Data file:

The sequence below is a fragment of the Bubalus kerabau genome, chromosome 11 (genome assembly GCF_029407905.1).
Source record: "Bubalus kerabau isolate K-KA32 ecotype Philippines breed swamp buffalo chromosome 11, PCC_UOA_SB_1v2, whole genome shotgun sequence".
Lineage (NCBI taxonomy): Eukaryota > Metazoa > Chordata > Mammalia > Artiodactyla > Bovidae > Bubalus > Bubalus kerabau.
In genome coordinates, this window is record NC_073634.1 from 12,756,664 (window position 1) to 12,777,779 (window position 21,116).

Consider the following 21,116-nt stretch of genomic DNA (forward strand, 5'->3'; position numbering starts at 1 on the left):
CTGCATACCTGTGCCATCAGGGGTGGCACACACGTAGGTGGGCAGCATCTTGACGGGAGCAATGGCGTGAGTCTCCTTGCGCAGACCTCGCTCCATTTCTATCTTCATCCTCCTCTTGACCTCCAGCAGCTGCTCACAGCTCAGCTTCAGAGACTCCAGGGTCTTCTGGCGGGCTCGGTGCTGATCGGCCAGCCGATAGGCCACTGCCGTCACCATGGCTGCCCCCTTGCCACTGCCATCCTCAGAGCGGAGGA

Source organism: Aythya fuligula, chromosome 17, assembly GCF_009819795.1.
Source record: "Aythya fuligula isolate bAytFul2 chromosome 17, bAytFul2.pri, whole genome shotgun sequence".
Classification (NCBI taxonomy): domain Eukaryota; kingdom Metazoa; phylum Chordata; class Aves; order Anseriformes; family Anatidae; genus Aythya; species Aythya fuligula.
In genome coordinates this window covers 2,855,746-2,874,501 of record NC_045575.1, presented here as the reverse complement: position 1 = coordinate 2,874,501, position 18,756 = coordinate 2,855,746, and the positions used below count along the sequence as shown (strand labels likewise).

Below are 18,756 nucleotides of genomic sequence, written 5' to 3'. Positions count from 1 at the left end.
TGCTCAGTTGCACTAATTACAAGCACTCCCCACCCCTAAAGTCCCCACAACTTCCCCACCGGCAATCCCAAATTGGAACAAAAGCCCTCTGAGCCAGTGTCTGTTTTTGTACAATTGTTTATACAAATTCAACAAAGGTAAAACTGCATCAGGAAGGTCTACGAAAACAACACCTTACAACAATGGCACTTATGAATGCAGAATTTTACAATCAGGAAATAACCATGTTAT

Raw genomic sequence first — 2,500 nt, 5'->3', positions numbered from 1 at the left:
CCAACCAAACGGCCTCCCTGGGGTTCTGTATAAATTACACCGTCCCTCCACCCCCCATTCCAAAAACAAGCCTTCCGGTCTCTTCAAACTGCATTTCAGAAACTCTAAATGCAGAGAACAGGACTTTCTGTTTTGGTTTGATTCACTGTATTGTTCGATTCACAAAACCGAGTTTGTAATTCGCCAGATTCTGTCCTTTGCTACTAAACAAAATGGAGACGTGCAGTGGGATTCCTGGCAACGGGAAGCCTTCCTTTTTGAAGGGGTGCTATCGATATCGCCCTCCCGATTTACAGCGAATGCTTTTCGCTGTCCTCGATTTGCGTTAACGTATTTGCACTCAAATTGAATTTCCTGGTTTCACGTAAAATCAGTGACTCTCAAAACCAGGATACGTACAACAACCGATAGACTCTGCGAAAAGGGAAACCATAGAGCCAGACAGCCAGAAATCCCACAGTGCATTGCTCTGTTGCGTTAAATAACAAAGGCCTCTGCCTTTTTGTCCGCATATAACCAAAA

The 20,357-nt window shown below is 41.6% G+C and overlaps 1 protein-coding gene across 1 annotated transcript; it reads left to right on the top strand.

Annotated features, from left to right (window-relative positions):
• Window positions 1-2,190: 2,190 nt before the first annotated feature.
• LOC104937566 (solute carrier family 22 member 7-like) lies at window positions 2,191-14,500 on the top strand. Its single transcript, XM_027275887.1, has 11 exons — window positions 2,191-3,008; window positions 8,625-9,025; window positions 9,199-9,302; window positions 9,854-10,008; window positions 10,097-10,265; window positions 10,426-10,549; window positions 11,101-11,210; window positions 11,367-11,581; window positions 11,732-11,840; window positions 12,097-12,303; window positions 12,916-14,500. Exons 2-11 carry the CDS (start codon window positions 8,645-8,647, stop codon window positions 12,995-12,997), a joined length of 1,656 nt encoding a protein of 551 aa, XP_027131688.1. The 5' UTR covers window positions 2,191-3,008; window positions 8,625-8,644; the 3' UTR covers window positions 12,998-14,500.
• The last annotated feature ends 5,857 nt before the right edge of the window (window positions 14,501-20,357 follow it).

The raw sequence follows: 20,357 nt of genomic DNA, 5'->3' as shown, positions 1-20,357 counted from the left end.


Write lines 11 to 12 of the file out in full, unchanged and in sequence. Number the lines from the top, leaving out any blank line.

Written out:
Below are 18,756 nucleotides of genomic sequence, written 5' to 3'. Positions count from 1 at the left end.
TGCTCAGTTGCACTAATTACAAGCACTCCCCACCCCTAAAGTCCCCACAACTTCCCCACCGGCAATCCCAAATTGGAACAAAAGCCCTCTGAGCCAGTGTCTGTTTTTGTACAATTGTTTATACAAATTCAACAAAGGTAAAACTGCATCAGGAAGGTCTACGAAAACAACACCTTACAACAATGGCACTTATGAATGCAGAATTTTACAATCAGGAAATAACCATGTTAT